The mission of Baclayon was established by two Jesuits Juan de Torres and Gabriel Sanchez who arrived in Bohol on 17 November 1596. They came from Cebu. Torres reports that he could not find a decent place to celebrate Mass, there wasn't even a servicable table in the dwelling they stayed in. The Jesuit convinced the inhabitants to build a church, which they accomplished in no time. This was most likely a bamboo and thatch church. Baclayon served at one time as the residentia or center of the Bohol missions, where the superior resided. Baclayon was one of two towns that did not join the Diwata revolt (1621), remaining steadfast in the Christian faith. Despite claims that the present stone church in Baclayon is the oldest in the Philippines, evidence places the construction of the church to 1727. The belief that the church was built in 1595 may have come because of a 19th century report by the Recollects that the mission was founded in 1595; but the same report lists two other dates 1593 and 1594. The date 1595 inscribed on the church façade is a later addition. The adjoining but separate tower may have been started by the Jesuits, but it was completed during the administration of the Recollects, ca. 1777 as a stone inscription on the tower indicates. The inscription was recently defaced. The church complex was fortified with a wall built by the Jesuits. The walls' coral stones were used by the Recollects when they built a new wing of the convento in 1872.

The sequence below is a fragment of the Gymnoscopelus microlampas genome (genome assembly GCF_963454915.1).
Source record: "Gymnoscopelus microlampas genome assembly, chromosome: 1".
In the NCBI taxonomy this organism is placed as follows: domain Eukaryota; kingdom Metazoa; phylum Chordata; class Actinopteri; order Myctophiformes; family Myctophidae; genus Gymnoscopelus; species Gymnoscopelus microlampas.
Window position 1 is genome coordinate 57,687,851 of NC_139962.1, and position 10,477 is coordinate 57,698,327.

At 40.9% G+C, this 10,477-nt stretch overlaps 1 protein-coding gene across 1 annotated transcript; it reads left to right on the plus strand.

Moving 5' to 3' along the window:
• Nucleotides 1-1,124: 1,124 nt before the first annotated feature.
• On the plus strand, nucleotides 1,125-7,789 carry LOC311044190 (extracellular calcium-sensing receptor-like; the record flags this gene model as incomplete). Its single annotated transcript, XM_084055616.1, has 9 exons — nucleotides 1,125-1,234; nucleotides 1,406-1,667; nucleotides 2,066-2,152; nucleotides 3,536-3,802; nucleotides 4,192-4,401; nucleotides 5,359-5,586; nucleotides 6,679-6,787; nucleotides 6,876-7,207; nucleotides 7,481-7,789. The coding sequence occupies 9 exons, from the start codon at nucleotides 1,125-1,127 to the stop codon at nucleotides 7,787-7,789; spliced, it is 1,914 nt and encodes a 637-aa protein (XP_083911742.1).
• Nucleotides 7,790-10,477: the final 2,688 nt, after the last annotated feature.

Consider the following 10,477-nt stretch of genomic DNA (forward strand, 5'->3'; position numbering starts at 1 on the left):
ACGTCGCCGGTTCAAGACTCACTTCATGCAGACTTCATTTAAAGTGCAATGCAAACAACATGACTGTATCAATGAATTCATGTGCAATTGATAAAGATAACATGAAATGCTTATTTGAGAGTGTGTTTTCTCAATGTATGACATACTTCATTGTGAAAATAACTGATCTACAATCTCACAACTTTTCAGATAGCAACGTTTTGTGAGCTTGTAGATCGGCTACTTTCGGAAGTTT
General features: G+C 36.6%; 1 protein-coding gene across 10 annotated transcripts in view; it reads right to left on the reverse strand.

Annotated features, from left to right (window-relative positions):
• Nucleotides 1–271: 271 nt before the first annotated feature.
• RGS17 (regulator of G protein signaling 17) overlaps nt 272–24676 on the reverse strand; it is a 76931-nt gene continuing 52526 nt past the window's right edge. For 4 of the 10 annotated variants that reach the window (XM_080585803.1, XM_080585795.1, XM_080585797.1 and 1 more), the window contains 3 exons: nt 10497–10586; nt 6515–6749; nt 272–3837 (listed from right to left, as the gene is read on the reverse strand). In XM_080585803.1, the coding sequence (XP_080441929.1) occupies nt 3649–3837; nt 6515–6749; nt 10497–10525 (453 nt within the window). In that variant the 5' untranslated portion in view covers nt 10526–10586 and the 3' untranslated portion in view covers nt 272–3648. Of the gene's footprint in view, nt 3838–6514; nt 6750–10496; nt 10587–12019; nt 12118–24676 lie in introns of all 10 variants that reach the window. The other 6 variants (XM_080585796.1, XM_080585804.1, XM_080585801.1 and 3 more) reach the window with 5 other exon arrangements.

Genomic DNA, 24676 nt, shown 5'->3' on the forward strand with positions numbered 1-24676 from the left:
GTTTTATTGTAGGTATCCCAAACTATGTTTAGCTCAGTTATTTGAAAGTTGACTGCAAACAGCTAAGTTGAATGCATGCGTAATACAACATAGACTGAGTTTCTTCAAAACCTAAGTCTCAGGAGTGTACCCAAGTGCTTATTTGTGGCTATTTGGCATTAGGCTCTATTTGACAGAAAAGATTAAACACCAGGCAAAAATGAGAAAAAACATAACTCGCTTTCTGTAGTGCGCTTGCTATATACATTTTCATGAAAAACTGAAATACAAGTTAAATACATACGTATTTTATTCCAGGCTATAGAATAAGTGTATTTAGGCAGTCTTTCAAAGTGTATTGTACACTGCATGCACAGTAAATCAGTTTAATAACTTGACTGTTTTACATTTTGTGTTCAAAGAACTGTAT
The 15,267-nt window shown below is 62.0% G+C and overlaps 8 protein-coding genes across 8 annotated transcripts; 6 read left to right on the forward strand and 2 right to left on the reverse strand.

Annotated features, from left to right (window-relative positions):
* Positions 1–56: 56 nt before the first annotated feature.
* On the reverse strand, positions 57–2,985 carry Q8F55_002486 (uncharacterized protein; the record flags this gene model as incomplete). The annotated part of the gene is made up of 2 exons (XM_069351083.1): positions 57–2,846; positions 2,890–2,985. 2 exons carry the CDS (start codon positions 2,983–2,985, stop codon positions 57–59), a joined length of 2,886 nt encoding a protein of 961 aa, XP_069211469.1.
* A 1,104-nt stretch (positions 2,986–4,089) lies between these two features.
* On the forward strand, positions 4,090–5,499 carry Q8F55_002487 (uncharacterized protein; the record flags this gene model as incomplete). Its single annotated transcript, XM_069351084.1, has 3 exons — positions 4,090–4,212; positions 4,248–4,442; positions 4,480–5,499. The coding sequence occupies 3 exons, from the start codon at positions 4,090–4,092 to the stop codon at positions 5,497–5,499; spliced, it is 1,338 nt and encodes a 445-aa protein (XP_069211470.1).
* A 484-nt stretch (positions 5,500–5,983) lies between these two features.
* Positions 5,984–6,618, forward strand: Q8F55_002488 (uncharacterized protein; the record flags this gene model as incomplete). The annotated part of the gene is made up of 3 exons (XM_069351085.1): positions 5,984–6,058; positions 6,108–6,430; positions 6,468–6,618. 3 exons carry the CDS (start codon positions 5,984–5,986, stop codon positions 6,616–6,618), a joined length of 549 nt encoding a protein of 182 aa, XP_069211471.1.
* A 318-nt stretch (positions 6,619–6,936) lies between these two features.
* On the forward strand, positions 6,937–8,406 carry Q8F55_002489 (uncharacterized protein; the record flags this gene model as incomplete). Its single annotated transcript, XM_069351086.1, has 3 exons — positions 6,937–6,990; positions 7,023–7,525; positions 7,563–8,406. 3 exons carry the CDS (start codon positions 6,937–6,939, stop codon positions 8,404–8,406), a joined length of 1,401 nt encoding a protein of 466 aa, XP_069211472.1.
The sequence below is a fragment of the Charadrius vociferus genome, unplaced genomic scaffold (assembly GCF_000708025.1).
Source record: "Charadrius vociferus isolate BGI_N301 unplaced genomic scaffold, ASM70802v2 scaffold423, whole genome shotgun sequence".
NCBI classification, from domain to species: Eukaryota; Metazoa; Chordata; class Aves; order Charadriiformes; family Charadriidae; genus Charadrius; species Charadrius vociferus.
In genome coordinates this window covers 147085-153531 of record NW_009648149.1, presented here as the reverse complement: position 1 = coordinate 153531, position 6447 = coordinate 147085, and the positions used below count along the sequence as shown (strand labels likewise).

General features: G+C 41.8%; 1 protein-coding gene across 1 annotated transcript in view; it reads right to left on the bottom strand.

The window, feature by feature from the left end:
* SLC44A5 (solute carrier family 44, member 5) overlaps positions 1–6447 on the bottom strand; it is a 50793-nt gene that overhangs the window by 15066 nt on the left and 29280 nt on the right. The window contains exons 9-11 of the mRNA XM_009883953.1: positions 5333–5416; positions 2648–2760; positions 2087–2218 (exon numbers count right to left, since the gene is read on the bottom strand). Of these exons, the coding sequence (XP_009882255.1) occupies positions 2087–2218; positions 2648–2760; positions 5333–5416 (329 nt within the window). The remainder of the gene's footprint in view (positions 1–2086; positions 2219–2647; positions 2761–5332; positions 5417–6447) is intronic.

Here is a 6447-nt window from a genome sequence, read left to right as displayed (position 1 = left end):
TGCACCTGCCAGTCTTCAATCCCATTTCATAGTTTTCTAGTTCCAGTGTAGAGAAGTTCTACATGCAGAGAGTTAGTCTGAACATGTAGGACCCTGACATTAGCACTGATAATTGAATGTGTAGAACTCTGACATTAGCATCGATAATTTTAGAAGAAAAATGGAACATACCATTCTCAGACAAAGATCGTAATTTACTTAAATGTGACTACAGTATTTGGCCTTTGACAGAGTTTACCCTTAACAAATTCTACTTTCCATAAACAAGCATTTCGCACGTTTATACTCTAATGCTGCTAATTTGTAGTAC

This church is source of local pride and unity among Baclayanons, as the lady tour guide in the parish museum told her visitors, “Baclayon church is our heart”, for them it’s not only the symbol of religious unity among the Catholic residents, it stands for their way of life, traditions passed down through the years.
Writers from past and present wrote about its timeless beauty. I like the church’s simplicity and elegance, its massive bell tower is an imposing structure – I’ve never seen nothing like it before.
The Retablo’s have icons of Recollect devotion, but the Jesuit’s, who erected the church, the convent and the bell tower left their familiar motto, Ad Majorem Dei Gloriam, in the main altar, proof of their hard pioneering labor establishing Baclayon.
The museo is full of relics! The museo, once the convento is in itself a monument of the town’s glorious past. It defies the elements as it continues to serve its visitors and residents.
The painting in the ceiling was a recent addition, sometime 1980’s if I’m not mistaken, some scholars believes that the artwork is out of place.
I appreciate the restoration so much – hardly anything was changed, it’s a great example that old structures with historic value need not be upgraded or beautified or rebuilt, it just needs little care and attention that’s all.
Viva La Parroquia la Purisima Concepcion de Maria!